Caproni Ca.309

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Ca.309
Caproni Ca.309.jpg
Role Reconnaissance
Manufacturer Caproni
First flight 1937
Retired 1948
Primary users Regia Aeronautica
Hungary,
Yugoslavia,
Peru,
Paraguayan Air Arm

The Caproni Ca.309 Ghibli was an Italian aircraft used in World War II. Its nickname served as the inspiration for Studio Ghibli's name.

Development[edit]

The Caproni Ca.309 was designed by Cesare Pallavicino, based on the Ca.308 Borea transport. It was intended to replace the obsolete biplane IMAM Ro.1. It was intended to serve as a reconnaissance and ground-attack aircraft.

The Ca.309 was a low-wing cantilever monoplane with a piston engine fitted to each wing.

The aircraft was also produced in Bulgaria. That variant, 24 of which were built, was known as the Kaproni-Bulgarski KB 6/KB 309 Papagal.

Operations[edit]

The Ca. 309 served in Libya during the first part of World War II, with good operational results.[1]

After the loss of the African colonies the surviving planes were returned to Italy, where they were used as transports. Two Ghiblis were bought by the Paraguayan government for its Military Air Arm. They were used as transport planes from 1939 to 1945 and in that year they were transferred to Líneas Aéreas de Transporte Nacional (LATN), the Paraguayan first airline which was run by the Military Aviation. They were in active service until the early 1950s and later sold to a private Argentine owner.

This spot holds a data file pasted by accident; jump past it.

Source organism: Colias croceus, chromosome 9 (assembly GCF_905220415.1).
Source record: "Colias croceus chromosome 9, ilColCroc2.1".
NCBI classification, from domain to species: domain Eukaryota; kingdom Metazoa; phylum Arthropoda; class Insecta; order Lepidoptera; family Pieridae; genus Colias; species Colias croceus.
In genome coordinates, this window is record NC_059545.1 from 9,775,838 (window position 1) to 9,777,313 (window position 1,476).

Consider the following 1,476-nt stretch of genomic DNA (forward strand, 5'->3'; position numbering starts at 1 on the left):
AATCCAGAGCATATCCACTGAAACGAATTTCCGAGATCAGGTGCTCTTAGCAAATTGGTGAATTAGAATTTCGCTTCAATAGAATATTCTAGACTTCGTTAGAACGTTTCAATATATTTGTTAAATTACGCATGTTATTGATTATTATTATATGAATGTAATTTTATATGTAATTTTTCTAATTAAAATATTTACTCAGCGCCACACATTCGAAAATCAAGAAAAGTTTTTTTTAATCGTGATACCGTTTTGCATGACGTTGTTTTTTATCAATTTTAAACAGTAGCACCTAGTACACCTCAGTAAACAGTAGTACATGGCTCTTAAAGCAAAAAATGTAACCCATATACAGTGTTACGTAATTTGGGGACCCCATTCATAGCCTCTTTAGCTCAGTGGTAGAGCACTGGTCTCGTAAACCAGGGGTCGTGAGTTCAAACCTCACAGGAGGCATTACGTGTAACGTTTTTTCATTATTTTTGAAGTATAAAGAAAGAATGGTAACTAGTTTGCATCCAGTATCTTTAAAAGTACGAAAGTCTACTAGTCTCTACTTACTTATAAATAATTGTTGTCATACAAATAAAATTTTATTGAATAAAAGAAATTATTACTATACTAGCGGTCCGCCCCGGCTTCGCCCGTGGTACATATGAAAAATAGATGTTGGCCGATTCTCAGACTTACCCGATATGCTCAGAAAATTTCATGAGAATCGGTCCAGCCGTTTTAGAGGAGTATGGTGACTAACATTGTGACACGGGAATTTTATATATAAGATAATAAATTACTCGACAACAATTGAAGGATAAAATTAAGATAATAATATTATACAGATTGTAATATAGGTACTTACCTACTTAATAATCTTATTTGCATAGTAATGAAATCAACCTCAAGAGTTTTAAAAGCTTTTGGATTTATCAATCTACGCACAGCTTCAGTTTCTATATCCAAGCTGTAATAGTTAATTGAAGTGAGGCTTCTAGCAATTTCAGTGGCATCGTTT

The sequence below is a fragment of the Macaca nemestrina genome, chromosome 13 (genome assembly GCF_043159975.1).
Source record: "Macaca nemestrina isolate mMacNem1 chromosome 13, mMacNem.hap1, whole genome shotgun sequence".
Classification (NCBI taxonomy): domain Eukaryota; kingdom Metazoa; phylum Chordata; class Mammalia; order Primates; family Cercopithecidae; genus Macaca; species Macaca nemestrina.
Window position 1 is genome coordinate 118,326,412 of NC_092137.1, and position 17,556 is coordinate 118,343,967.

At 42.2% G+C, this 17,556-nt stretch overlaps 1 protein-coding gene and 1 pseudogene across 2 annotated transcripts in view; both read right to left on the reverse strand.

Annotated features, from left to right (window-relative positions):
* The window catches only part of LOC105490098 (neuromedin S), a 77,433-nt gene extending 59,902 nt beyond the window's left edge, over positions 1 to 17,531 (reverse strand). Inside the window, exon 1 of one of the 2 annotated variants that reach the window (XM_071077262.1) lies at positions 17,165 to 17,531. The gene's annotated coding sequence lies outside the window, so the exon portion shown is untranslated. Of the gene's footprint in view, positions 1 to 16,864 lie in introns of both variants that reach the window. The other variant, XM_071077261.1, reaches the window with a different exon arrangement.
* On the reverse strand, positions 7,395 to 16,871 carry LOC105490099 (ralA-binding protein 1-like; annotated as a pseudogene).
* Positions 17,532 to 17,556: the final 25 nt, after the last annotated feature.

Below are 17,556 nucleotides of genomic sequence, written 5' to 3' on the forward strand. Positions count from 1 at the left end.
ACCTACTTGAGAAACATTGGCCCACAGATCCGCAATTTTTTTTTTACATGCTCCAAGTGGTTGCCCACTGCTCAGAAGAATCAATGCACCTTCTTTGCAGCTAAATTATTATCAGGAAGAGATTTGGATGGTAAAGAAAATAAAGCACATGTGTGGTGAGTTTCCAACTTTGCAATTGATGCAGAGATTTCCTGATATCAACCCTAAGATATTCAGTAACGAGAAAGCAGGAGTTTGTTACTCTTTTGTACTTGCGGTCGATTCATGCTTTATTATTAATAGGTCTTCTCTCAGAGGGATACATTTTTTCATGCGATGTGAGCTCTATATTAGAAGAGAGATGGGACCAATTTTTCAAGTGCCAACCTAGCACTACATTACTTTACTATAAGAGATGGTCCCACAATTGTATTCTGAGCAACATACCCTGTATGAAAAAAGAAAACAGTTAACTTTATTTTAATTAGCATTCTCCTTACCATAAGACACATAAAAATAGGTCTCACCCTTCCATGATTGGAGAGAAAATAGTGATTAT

Operators[edit]

 Kingdom of Italy
 Italy
 Bulgaria
 Paraguay
  • Paraguayan Air Arm (two Ca.309)
  • Líneas Aéreas de Transporte Nacional (LATN) used two ex-Paraguayan Air Arm Ca.309s

Specifications (Ca.309)[edit]

General characteristics

Performance

Armament

  • Guns: 3 × 7.7 mm (.303 in) Breda SAFAT machine guns
  • Bombs: up to 330 kg

See also[edit]

Related development
Aircraft of comparable role, configuration and era
Related lists

Notes[edit]

References[edit]

External links[edit]